Brian Pinker, an 82-year-old dialysis patient has become the first to receive the newly approved Oxford-AstraZeneca vaccine for COVID-19
Mr Pinker, a retired maintenance manager received his vaccination at 7:30 GMT from Chief nurse Sam Foster at Churchill Hospital in Oxford.
Over half a million doses of the Oxford-AstraZeneca vaccine were made ready for use on Monday.
Health Secretary Matt Hancock has said that it was a “pivotal moment” in the UK’s fight against the coronavirus, as vaccines will help curb infections and then allow restrictions to be lifted.
But Prime Minister Boris Johnson has said regional restrictions in England are “probably about to get tougher” as the UK struggles to control a new, fast-spreading variant of the virus.
On Sunday more than 50,000 new confirmed COVID cases were recorded in the UK for the sixth day running, prompting Labour to call for a third national lockdown in England.
Northern Ireland and Wales currently have their own lockdowns in place, while Scottish cabinet ministers will meet later to consider further measures.
The rollout comes as rows continue over whether pupils should return to school with the current high levels of COVID infections.
This comes after a 90-year-old grandmother-of-four became the first patient in the world to receive Pfizer’s coronavirus vaccination outside of a trial. Mrs Keenan, who lives in Coventry but is originally from Enniskillen, Northern Ireland, was given the vaccine by nurse May Parsons at Coventry’s University Hospital.
Six hospital trusts – in Oxford, London, Sussex, Lancashire and Warwickshire – are administering the Oxford-AstraZeneca jab on Monday, with 530,000 doses ready for use.
Most other available doses will be sent to hundreds of GP-led services and care homes across the UK later in the week, according to the Department of Health and Social Care.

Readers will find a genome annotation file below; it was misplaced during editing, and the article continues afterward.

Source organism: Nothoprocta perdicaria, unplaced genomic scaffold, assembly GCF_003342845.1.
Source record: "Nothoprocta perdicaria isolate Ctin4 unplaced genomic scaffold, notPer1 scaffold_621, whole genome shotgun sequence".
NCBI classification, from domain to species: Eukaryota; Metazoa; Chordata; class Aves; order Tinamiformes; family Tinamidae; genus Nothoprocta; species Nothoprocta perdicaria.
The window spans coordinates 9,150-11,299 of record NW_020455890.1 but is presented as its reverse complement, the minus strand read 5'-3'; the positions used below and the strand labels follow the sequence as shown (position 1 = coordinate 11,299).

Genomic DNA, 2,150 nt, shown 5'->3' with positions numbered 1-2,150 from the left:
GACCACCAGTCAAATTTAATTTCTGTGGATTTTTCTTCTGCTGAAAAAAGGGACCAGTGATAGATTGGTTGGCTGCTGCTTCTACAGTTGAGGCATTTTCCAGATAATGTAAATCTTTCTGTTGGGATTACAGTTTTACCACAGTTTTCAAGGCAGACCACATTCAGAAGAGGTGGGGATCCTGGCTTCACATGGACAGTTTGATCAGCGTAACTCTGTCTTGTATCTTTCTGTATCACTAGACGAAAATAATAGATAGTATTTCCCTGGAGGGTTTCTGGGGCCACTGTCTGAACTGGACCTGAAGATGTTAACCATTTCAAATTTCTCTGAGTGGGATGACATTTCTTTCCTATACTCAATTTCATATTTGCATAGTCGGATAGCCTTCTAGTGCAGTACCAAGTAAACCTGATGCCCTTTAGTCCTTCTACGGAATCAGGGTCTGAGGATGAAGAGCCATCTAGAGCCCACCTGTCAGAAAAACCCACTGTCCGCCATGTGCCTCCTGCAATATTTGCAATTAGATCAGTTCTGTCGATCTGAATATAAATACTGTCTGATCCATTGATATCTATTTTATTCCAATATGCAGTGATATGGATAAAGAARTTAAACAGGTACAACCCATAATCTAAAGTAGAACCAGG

Mr Pinker, who has been having dialysis for kidney disease at the Churchill Hospital for a number of years, said he was “really proud” the vaccine was developed in Oxford.
“The nurses, doctors and staff today have all been brilliant and I can now really look forward to celebrating my 48th wedding anniversary with my wife Shirley later this year,” he said.
Music teacher and father-of-three Trevor Cowlett, 88, and Prof Andrew Pollard, a paediatrician working at the Oxford University Hospitals NHS Foundation Trust, were also among the first to be vaccinated.
The Chief nurse who administered the first dose of the vaccine, Ms Foster, told the BBC it was a “huge privilege”, saying: “Every single patient that we have vaccinated over the last couple of weeks have got their own personal stories to the difference it’s going to make, so it is no different this morning.”
This comes after there are fears that some of the poorer countries in the world could be left behind as richer nations “hoard” more doses of the COVID-19 vaccines than they actually need.
Matt Hancock said on BBC Breakfast that the Oxford vaccine rollout was a “pivotal moment” in the fight against COVID-19, saying: “It’s going to be a tough few weeks ahead, but this is the way out.”
Asked about the reports that potential volunteers were being deterred by the additional training and forms, the Health Secretary said that they were in place to “reduce the amount of bureaucracy”.
“For instance there’s one of the training programmes about how to tackle terrorism, I don’t think that’s necessary, we’re going to stop that,” he said.